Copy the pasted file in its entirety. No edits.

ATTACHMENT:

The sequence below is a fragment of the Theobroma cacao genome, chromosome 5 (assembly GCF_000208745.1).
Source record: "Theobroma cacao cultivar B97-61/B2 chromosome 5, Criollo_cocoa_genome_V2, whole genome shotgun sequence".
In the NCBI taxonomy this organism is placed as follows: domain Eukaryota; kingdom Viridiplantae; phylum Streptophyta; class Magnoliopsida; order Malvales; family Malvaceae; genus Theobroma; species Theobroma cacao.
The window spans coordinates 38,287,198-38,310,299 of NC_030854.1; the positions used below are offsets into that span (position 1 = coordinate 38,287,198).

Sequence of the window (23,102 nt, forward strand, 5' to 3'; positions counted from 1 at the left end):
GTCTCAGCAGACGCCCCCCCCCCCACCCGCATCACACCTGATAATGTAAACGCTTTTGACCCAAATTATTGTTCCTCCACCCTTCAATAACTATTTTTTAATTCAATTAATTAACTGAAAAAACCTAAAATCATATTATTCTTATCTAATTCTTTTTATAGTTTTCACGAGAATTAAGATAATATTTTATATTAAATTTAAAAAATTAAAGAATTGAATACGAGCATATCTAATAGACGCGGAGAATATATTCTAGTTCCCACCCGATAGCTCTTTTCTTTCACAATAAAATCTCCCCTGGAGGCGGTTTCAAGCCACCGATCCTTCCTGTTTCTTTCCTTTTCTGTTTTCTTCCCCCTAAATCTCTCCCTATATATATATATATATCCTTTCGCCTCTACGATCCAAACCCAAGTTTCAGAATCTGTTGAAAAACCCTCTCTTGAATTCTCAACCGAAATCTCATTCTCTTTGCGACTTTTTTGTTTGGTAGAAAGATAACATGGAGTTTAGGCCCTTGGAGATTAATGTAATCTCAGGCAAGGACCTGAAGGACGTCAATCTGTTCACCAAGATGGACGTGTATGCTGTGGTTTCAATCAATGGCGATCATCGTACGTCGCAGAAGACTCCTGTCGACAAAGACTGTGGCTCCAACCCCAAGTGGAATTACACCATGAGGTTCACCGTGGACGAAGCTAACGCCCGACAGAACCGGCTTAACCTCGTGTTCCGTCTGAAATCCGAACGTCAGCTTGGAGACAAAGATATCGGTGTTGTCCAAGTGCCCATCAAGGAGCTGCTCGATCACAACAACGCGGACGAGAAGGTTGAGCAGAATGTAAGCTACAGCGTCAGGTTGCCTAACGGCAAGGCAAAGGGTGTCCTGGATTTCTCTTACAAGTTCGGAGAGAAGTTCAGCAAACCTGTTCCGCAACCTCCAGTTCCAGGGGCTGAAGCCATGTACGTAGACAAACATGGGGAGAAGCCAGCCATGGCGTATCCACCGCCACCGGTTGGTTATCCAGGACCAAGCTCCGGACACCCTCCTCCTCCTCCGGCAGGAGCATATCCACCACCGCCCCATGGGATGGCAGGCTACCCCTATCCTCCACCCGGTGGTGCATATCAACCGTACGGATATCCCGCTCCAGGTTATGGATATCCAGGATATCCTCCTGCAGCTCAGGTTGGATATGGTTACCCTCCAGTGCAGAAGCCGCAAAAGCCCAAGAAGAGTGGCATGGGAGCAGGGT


The sequence below is a fragment of the Theobroma cacao genome, chromosome 5 (assembly GCF_000208745.1).
Source record: "Theobroma cacao cultivar B97-61/B2 chromosome 5, Criollo_cocoa_genome_V2, whole genome shotgun sequence".
In the NCBI taxonomy this organism is placed as follows: domain Eukaryota; kingdom Viridiplantae; phylum Streptophyta; class Magnoliopsida; order Malvales; family Malvaceae; genus Theobroma; species Theobroma cacao.
The window spans coordinates 38,287,198-38,310,299 of NC_030854.1; the positions used below are offsets into that span (position 1 = coordinate 38,287,198).

Sequence of the window (23,102 nt, forward strand, 5' to 3'; positions counted from 1 at the left end):
GTCTCAGCAGACGCCCCCCCCCCCACCCGCATCACACCTGATAATGTAAACGCTTTTGACCCAAATTATTGTTCCTCCACCCTTCAATAACTATTTTTTAATTCAATTAATTAACTGAAAAAACCTAAAATCATATTATTCTTATCTAATTCTTTTTATAGTTTTCACGAGAATTAAGATAATATTTTATATTAAATTTAAAAAATTAAAGAATTGAATACGAGCATATCTAATAGACGCGGAGAATATATTCTAGTTCCCACCCGATAGCTCTTTTCTTTCACAATAAAATCTCCCCTGGAGGCGGTTTCAAGCCACCGATCCTTCCTGTTTCTTTCCTTTTCTGTTTTCTTCCCCCTAAATCTCTCCCTATATATATATATATATCCTTTCGCCTCTACGATCCAAACCCAAGTTTCAGAATCTGTTGAAAAACCCTCTCTTGAATTCTCAACCGAAATCTCATTCTCTTTGCGACTTTTTTGTTTGGTAGAAAGATAACATGGAGTTTAGGCCCTTGGAGATTAATGTAATCTCAGGCAAGGACCTGAAGGACGTCAATCTGTTCACCAAGATGGACGTGTATGCTGTGGTTTCAATCAATGGCGATCATCGTACGTCGCAGAAGACTCCTGTCGACAAAGACTGTGGCTCCAACCCCAAGTGGAATTACACCATGAGGTTCACCGTGGACGAAGCTAACGCCCGACAGAACCGGCTTAACCTCGTGTTCCGTCTGAAATCCGAACGTCAGCTTGGAGACAAAGATATCGGTGTTGTCCAAGTGCCCATCAAGGAGCTGCTCGATCACAACAACGCGGACGAGAAGGTTGAGCAGAATGTAAGCTACAGCGTCAGGTTGCCTAACGGCAAGGCAAAGGGTGTCCTGGATTTCTCTTACAAGTTCGGAGAGAAGTTCAGCAAACCTGTTCCGCAACCTCCAGTTCCAGGGGCTGAAGCCATGTACGTAGACAAACATGGGGAGAAGCCAGCCATGGCGTATCCACCGCCACCGGTTGGTTATCCAGGACCAAGCTCCGGACACCCTCCTCCTCCTCCGGCAGGAGCATATCCACCACCGCCCCATGGGATGGCAGGCTACCCCTATCCTCCACCCGGTGGTGCATATCAACCGTACGGATATCCCGCTCCAGGTTATGGATATCCAGGATATCCTCCTGCAGCTCAGGTTGGATATGGTTACCCTCCAGTGCAGAAGCCGCAAAAGCCCAAGAAGAGTGGCATGGGAGCAGGGT